Was Elsa from Frozen Autistic?

I didn’t want to watch Disney’s Frozen when it came out. It was too popular and everyone loved it. Maybe I still have have a bit of a rebellious streak in me.

Eventually my grandmother asked me if I would watch the movie with her and my cousin. My grandmother means the world to me, so if she wants me to come over and watch a movie, I will without argument.

Mentally prepared to watch a lame movie, I was presently surprised. The movie was pretty good and something unexpected happened.

When I first saw the movie Frozen, I knew almost nothing about Autism. I almost instantly felt a strong connection to Elsa’s character and her “conceal, don’t feel” mantra.

I’ve always felt as if I were hiding something, but before I learned about AS what I was hiding was hard for me to name.

Hans Christian Anderson is thought to have been somewhere on the spectrum. This cannot be proven, but if it were true many of his stories could easily parallel many autistic scenarios.

The Disney song Let it go stirred up strong feelings within me. How could a cartoon tell my story so accurately? Was Elsa from Frozen Autistic?

Don’t let them in, don’t let them see
Be the good girl you always have to be
Conceal, don’t feel, don’t let them know

 

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17 thoughts on “Was Elsa from Frozen Autistic?”

    1. Thank’s Karen! There seems to be a similar theme in most of, if not all, of the Hans Christian Andersen tales… The little Mermaid, wanting to be part of the human world, The Ugly Duckling not quite fitting in, etc…. 🙂 Thanks for embracing my blog, even through I have stated to disclose, or at least partially disclose to people around me I still plan to keep the blog anonymous…. because I feel as if I am more likely to share more openly if people cannot tie the blog back to me (since some of the characters in my life would not be happy with how they are portrayed through my eyes).

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  1. Interesting observations! I like it! She spoke to me about not being afraid to be myself, to be different, AND to find the power in that.

    Yesterday I saw a different character in a new light. I was rewatching old Buffy episodes and Anya said something/interpreted something really literally. It made me chuckle because my son had said the exact same thing once. She’s not autistic, but she struggles to understand unspoken social expectations and hidden meanings just like my son does. I hadn’t made the connection when I watched it as a younger person.

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    1. Thanks Jennifer- my absolute FAVORITE show is Criminal Minds because of Dr. Spenser Reid. I keep waiting for them to officially “Out” him as being on the spectrum (he is a socially awkward genius with an eidetic memory and a heard of gold). When the show started all I knew was that I felt connected to the character, but after learning about Autism, my view of him has completely changed. His entire character seems to be biased on an Aspie – he even has sensory processing issues for a while! Once you see it, you can not unsee it. lol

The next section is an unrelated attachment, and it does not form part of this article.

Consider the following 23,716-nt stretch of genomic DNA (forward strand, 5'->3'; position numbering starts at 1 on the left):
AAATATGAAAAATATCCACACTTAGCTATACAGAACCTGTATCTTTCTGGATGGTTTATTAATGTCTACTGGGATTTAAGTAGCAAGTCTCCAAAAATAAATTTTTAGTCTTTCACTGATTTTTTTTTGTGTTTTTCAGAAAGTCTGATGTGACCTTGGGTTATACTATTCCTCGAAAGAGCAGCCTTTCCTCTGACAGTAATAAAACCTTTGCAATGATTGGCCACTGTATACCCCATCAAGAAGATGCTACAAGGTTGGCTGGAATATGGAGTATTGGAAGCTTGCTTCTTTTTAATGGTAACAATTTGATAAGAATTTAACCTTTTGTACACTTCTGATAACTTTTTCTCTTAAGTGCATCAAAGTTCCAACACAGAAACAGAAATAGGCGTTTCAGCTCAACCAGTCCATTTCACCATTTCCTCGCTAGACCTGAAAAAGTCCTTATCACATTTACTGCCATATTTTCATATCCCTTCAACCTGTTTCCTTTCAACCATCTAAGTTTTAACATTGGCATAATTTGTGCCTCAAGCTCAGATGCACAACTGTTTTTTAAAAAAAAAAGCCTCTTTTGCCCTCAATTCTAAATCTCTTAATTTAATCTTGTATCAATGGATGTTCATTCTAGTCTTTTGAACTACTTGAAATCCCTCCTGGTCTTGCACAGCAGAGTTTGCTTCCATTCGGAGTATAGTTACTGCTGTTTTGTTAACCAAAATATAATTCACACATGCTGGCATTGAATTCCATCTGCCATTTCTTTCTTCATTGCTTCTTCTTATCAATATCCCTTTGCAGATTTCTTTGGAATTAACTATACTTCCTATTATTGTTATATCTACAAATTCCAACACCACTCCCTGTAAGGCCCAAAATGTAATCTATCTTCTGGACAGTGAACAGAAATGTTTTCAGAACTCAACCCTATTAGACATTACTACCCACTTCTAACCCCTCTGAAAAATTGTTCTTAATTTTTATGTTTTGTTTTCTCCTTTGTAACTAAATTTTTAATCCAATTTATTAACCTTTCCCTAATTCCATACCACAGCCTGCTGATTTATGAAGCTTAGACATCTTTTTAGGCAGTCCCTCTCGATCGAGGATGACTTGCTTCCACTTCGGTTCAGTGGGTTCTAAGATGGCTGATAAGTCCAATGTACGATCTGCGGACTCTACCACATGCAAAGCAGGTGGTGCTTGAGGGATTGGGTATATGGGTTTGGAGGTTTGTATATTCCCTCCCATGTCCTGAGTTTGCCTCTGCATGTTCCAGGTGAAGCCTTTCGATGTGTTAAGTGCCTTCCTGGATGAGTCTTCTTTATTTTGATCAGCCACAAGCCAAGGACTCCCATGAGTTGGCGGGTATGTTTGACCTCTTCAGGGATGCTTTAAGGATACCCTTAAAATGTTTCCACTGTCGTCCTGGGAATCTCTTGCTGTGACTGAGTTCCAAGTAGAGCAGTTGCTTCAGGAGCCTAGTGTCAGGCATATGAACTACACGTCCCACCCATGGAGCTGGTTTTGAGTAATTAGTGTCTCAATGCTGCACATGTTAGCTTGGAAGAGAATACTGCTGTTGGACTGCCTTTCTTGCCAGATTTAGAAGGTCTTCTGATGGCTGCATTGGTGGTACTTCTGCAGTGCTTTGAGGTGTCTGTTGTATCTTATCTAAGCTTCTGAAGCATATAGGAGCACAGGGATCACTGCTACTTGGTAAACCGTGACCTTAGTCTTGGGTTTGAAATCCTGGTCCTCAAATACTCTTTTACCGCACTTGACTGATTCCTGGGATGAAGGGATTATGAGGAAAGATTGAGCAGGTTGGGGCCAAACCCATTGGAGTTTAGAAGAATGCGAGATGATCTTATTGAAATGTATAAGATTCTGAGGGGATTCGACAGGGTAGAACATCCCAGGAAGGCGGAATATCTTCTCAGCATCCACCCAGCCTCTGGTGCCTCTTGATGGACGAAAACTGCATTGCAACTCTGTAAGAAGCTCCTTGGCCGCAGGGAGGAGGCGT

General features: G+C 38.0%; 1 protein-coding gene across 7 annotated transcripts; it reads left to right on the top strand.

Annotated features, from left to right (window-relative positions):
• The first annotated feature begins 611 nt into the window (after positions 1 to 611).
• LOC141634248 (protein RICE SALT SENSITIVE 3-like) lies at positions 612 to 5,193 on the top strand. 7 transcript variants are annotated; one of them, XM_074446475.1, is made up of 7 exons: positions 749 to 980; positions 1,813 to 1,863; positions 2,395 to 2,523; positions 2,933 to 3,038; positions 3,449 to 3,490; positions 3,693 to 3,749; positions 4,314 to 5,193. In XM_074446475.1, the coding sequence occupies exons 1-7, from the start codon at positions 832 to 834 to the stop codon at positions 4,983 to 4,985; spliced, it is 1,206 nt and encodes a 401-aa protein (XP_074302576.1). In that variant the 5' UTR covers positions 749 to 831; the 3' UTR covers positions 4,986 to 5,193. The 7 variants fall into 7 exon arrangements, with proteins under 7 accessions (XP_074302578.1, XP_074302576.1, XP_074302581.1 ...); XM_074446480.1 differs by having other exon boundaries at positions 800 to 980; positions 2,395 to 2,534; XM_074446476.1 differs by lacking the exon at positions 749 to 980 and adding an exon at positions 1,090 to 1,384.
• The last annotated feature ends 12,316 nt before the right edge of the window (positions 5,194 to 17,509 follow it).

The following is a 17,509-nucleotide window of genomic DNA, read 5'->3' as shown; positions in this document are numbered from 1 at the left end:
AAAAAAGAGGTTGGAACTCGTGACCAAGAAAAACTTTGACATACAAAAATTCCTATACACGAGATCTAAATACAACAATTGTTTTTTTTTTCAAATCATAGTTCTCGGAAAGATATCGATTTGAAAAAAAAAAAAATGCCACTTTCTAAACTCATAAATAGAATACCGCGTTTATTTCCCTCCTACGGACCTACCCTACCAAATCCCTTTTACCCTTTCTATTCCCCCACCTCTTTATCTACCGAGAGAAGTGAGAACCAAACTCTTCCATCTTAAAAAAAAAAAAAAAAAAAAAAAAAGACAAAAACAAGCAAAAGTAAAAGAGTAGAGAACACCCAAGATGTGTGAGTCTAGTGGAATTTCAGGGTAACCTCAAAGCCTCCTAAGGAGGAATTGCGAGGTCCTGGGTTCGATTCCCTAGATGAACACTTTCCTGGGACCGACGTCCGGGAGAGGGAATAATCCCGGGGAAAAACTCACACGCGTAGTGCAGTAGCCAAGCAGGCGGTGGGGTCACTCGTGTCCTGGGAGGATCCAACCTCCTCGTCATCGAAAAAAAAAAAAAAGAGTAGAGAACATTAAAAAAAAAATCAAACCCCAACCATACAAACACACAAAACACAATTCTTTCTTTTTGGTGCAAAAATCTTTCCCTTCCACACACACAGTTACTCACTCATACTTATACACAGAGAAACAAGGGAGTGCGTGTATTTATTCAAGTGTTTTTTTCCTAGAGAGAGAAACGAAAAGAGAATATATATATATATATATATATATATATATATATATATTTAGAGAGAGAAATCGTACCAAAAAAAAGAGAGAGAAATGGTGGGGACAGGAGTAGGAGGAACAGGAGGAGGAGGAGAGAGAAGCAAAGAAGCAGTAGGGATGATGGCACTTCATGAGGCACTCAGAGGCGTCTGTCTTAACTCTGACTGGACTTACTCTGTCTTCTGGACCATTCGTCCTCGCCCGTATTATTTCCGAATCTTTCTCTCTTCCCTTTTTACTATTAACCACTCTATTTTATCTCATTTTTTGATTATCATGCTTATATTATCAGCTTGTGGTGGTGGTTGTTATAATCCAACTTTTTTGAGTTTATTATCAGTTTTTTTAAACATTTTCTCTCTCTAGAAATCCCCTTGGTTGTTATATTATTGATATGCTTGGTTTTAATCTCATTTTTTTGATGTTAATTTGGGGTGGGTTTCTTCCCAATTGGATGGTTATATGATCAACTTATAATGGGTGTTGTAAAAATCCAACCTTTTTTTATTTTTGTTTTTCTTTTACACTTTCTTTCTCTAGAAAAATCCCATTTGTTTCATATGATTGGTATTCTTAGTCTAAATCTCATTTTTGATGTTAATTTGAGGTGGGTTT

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      1. And he doesn’t like to hug (usually), and sometimes misses social cues. I like that he is also not a shallow stereotype, but a really rich charcter. There was one episode I loved where they SORT OF addressed it. In “Through the Looking Glass”.
        Alex Blake: You know, by the way, no offense earlier when I suggested you had Asperger’s.
        Dr. Spencer Reid: None taken. When did you do that?
        Alex Blake: Ah… , and that’s what I love about you. You’re not overly sensitive like some people. I mean, think about how much time we’d save if everyone just got straight to the point.
        Dr. Spencer Reid: Yeah. Cut out all the handshakes and how-do-you-dos.
        Alex Blake: Yeah.

        He didn’t say yes or no, but wasn’t offended at the idea.

        Have you ever seen Rizzoli and Isles? Maura has some Spectrum characteristics too

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  2. Very interesting take on the character. I think you’re totally right though, HCA seems to have infused many of his quirky characters and story lines with his own bits and pieces. I think that’s what makes so many of them seem more real and relate able. Then again once you have your mind opened to many of the mental and social disorders, you are able to find the connection somewhere in almost any story. My son is on the spectrum (doctor is leaning towards aspergers syndrome) and Mr. Mango and I joke about how he’s a Sheldon (from Big Bang Theory) replica. Absolutely anti social and awkward but intelligent and love-able all the same. Though in Frozen I think he wishes he was the funny and goofy snow man 😛

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